beam and girder bars, bends for reinforcement
of vertical columns at or near floor levels,
stirrup and column ties, slab reinforcement, and
bars or wire for column spiral reinforcement.
SPLICES. Where splices in reinforcing steel
are not dimensioned on the drawings, the bars
should be lapped not less than 30 times the bar
diameter, nor less than 12 in. The stress in a
tension bar can be transmitted through the
concrete and into another adjoining bar by a lap
splice of proper length. The lap is expressed
as the number of bar diameters. If using the
No. 2 bar, make the lap at least 12 in.
EXPANDED METAL AND WELDED
WIRE FABRIC. Expanded metal or wire mesh
is also used for reinforcing concrete. Expanded
metal is made by partly shearing a sheet of steel,
as shown in figure 7-13, view A. The sheet steel
has been sheared in parallel lines and then pulled
out or expanded to form a diamond shape
between each parallel cut. Another type is square
rather than diamond shaped, as shown in figure
7-13, view B. Expanded metal is frequently used
during plastering operations.
Welded wire fabric is available both in rolls
(fig. 7-14) for light building construction and
sheets for highways and use in buildings when roll
sizes will not give ample reinforcement. Wire
Figure 7-13.-Expanded or diamond mesh steel reinforce-
Figure 7-14.-Welded wire fabric.
fabric is furnished in both square and rectangular
patterns, welded at each intersection. The rec-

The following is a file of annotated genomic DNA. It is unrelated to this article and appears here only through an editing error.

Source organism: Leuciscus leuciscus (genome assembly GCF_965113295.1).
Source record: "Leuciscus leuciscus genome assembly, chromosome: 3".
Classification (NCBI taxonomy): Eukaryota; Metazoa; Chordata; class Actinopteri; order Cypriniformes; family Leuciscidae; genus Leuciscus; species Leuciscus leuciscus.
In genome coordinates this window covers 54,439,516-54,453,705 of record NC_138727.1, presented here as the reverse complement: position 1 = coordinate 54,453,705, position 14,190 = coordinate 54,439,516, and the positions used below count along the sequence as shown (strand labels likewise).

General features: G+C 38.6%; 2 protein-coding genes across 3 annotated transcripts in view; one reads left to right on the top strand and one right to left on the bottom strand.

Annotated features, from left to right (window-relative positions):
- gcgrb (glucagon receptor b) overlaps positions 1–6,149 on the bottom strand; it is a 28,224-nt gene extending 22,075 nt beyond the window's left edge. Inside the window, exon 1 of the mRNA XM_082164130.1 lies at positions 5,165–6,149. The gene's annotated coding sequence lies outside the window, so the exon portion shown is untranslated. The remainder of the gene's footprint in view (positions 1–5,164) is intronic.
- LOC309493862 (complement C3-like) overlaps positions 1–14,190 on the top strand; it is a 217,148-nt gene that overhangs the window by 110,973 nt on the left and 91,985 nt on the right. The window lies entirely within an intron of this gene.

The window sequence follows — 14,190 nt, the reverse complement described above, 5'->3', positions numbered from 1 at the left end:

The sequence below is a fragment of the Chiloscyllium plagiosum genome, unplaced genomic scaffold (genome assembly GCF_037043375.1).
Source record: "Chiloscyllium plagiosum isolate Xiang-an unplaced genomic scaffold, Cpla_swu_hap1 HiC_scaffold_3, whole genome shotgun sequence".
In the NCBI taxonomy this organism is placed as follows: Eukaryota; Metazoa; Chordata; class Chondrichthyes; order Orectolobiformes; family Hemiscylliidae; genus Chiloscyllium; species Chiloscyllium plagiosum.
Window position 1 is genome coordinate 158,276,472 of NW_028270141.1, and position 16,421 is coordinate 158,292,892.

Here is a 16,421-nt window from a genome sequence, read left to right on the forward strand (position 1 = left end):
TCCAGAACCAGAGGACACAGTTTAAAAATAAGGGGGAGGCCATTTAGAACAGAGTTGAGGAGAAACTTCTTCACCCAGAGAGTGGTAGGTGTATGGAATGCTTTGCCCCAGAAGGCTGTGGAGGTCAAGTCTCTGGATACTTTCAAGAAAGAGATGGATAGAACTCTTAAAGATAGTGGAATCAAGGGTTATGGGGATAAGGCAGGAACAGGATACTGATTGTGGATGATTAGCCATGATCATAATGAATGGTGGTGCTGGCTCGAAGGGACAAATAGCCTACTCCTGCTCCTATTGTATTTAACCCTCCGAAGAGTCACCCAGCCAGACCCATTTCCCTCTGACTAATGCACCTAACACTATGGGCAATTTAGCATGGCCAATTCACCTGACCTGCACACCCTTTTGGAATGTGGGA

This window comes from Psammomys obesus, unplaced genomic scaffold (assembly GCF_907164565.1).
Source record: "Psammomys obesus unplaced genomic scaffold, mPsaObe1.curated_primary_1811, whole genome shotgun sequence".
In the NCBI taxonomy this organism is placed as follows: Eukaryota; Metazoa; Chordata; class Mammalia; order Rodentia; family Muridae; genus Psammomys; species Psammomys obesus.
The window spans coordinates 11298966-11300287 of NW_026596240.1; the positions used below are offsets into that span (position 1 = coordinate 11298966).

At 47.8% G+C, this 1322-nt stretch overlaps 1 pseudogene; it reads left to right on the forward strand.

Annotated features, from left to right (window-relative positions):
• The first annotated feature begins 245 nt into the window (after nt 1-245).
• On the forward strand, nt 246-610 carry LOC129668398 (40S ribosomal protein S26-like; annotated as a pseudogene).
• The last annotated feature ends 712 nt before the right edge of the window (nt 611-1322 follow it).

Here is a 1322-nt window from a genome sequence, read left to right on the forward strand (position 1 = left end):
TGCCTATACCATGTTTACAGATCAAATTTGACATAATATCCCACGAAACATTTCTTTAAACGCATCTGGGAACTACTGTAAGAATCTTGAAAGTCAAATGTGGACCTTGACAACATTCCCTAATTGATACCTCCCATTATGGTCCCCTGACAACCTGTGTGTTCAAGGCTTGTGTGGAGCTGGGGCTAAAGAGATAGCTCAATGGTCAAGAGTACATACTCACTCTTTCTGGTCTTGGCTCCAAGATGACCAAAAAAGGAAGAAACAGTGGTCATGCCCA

tangular sizes range from 2 by 4 in. to 6 by 12
in. The square patterns are available in 2 by 2 in.,
3 by 3 in., 4 by 4 in., and 6 by 6 in. Both are
furnished in a wide variety of wire gauges. The
square pattern has the same gauge in both
directions, while the rectangular type may have
the same gauge in both directions or the larger
gauge running longitudinally. Specifications and
designs are usually used when wire fabric (mesh)
is being lapped; however, a minimum of 2 in.
between laps is usually sufficient.
Reinforcing bars can be joined together by
different types of ties. Figure 7-15 shows six types
used by the SEABEEs.
Precasting is the fabrication of a structural
member at a place other than its final position
of use. It can be done anywhere, although this
procedure is best adapted to a factory or yard.
Jobsite precasting is not uncommon for large
projects. Precast concrete can be produced in
several different shapes and sizes, including
piles, girders, and roof members. Prestressed
concrete is especially well adapted to precasting
Generally, structural members including
standard highway girders, poles, electric poles,
and building members are precast
by factory methods unless the difficulty or